One last thought: pretty much every source you'll find for the jig needed to hold a glued-up frame on its corner as it passes over the table saw describes this as a "spline cutting jig".  If someone can point me to a source that describes it as a "key cutting jig", I'll be happy to take a look.

I know Taunton's Complete Illustrated Guide to Joinery refers to it as a Key Miter Jig

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On 2/25/2018 at 9:49 AM, thewoodwhisperer said:

A key is something that is cut and inserted AFTER the miter joint is glued up.

A spline is something that is cut and inserted DURING the miter joint glueup. 

 

Looks like a hierarchical definition.

On top is the class "spline" -- treated as a general type of connection.

then there are the sub-classes of "spline" and "key" as specific types, as you noted.

This principle holds true in other areas and would not be inconsistent with what others have uncovered per the examples given.

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Just to throw one more example in:  "The Practical Woodworker" (undated but apparently printed around 1920) has contributed chapters - 9 on different kinds of jointing.  Only two of them mention "keys", none mention "splines".  Keys are, by both authors, mentioned in the context of mitred joints and both mention their use when it is desired to hide the key from view.

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15 minutes ago, Pondhockey said:

Just to throw one more example in:  "The Practical Woodworker" (undated but apparently printed around 1920) has contributed chapters - 9 on different kinds of jointing.  Only two of them mention "keys", none mention "splines".  Keys are, by both authors, mentioned in the context of mitred joints and both mention their use when it is desired to hide the key from view.

Google has an explanation for that:

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Marc, I think you may have to write a chapter to put in front of this chapter to explain the evolution of how you came to call one a key and one a spline.;)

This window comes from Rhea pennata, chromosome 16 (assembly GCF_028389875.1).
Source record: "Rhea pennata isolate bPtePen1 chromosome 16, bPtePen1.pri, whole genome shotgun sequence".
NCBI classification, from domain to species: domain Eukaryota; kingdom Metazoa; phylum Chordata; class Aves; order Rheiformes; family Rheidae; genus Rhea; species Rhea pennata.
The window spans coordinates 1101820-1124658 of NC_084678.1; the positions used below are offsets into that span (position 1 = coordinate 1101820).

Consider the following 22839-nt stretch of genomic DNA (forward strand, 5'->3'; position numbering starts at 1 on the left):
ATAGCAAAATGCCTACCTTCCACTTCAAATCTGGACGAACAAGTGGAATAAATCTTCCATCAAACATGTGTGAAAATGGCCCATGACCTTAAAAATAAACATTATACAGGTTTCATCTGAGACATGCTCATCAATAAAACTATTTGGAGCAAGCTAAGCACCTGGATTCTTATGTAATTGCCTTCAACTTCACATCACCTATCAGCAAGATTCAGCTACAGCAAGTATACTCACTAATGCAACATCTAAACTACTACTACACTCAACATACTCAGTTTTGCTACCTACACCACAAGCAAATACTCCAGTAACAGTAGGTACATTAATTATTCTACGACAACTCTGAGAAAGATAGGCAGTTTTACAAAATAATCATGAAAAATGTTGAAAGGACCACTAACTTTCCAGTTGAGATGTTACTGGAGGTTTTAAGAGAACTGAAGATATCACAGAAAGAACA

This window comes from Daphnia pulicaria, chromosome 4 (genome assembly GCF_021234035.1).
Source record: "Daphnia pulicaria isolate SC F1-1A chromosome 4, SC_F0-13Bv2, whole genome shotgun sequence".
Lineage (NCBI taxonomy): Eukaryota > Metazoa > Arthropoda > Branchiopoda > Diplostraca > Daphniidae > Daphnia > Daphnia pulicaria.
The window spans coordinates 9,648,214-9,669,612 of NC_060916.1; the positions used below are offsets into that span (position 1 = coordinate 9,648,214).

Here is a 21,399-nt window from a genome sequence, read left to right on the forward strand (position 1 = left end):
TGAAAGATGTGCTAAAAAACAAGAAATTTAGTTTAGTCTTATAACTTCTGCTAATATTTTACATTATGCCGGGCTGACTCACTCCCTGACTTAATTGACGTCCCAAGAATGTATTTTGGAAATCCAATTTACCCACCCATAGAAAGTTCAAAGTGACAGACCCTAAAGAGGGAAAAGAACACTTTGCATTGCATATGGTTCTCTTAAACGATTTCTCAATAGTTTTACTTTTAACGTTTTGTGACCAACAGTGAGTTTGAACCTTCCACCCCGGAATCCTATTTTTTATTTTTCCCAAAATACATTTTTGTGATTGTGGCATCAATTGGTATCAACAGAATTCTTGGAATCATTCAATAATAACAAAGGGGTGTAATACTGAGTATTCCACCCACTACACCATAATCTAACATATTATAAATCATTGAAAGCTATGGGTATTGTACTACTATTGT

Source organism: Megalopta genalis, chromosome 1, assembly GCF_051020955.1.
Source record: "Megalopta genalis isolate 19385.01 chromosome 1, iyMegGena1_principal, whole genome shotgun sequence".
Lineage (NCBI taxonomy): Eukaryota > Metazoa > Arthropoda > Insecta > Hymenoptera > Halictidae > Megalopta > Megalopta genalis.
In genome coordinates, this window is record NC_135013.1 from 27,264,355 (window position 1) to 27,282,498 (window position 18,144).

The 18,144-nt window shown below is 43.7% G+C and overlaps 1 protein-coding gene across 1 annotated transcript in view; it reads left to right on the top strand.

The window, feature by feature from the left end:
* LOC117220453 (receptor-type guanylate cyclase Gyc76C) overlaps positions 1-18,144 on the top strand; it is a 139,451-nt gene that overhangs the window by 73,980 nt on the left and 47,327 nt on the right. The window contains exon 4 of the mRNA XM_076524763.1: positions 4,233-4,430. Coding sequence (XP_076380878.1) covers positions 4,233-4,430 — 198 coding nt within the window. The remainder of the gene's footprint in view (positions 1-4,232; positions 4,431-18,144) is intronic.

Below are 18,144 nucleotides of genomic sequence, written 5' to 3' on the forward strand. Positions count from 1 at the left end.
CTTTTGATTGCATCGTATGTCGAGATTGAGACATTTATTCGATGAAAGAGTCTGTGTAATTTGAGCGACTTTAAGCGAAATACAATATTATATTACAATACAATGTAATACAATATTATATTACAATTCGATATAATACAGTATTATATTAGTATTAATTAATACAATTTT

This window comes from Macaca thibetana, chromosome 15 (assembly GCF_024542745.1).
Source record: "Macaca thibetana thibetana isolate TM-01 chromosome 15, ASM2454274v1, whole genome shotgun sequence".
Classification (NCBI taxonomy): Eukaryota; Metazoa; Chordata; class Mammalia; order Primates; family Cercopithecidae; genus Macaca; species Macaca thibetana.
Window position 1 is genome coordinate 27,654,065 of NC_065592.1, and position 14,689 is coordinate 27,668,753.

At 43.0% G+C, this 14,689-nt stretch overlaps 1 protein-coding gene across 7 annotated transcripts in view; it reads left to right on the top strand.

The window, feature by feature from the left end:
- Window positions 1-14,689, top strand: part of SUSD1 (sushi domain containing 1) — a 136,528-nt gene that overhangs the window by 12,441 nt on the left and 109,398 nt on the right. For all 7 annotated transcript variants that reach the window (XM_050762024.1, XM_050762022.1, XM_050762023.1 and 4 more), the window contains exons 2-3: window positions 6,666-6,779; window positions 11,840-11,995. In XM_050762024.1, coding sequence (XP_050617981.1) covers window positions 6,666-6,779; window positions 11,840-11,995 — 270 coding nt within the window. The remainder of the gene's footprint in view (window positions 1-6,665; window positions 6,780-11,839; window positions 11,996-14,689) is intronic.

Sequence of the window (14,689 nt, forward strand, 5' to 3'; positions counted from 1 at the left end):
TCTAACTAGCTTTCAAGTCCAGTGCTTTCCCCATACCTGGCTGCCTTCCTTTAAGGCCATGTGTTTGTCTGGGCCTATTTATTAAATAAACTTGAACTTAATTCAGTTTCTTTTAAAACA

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No matter what definitions are chosen it is a standard part of any quality philosophy work (and this is a philosophy of woodworking) that terms be defined in the beginning.

Readers may not agree with your definitions. That's a secondary matter. What is more important is that your definitions fit consistently with the body of your work. Then the readers can follow your argument -- your work -- with understanding. Clarity yields understanding.

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On 2/27/2018 at 8:51 AM, Pondhockey said:

Just to throw one more example in:  "The Practical Woodworker" (undated but apparently printed around 1920) has contributed chapters - 9 on different kinds of jointing.  Only two of them mention "keys", none mention "splines".  Keys are, by both authors, mentioned in the context of mitred joints and both mention their use when it is desired to hide the key from view.

"Modern Practical Joinery - George Ellis" which is reprinted from a 1908 edition. It doesn't mention splines at all.

What we are calling (for the most part) splines are referred to as tongues.

The differentiation is that a key goes across the grain, while a tongue goes with the grain.